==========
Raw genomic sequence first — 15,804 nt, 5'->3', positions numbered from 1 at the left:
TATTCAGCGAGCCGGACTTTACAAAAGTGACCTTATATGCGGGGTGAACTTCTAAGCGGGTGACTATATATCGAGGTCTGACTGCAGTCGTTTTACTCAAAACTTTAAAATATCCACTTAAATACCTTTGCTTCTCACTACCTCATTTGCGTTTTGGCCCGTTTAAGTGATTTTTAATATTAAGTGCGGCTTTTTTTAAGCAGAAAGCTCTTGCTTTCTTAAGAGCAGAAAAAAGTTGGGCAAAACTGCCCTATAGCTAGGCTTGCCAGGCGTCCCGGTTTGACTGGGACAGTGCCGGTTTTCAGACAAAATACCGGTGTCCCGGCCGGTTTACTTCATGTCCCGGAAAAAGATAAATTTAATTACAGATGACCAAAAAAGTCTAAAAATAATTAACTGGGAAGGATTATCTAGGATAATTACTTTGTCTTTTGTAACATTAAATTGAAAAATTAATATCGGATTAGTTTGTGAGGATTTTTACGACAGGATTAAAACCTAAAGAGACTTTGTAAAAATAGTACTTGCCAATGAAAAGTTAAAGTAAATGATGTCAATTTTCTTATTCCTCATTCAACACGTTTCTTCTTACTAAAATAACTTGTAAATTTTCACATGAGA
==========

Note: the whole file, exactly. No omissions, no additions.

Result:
Raw genomic sequence first — 15,804 nt, 5'->3', positions numbered from 1 at the left:
TATTCAGCGAGCCGGACTTTACAAAAGTGACCTTATATGCGGGGTGAACTTCTAAGCGGGTGACTATATATCGAGGTCTGACTGCAGTCGTTTTACTCAAAACTTTAAAATATCCACTTAAATACCTTTGCTTCTCACTACCTCATTTGCGTTTTGGCCCGTTTAAGTGATTTTTAATATTAAGTGCGGCTTTTTTTAAGCAGAAAGCTCTTGCTTTCTTAAGAGCAGAAAAAAGTTGGGCAAAACTGCCCTATAGCTAGGCTTGCCAGGCGTCCCGGTTTGACTGGGACAGTGCCGGTTTTCAGACAAAATACCGGTGTCCCGGCCGGTTTACTTCATGTCCCGGAAAAAGATAAATTTAATTACAGATGACCAAAAAAGTCTAAAAATAATTAACTGGGAAGGATTATCTAGGATAATTACTTTGTCTTTTGTAACATTAAATTGAAAAATTAATATCGGATTAGTTTGTGAGGATTTTTACGACAGGATTAAAACCTAAAGAGACTTTGTAAAAATAGTACTTGCCAATGAAAAGTTAAAGTAAATGATGTCAATTTTCTTATTCCTCATTCAACACGTTTCTTCTTACTAAAATAACTTGTAAATTTTCACATGAGA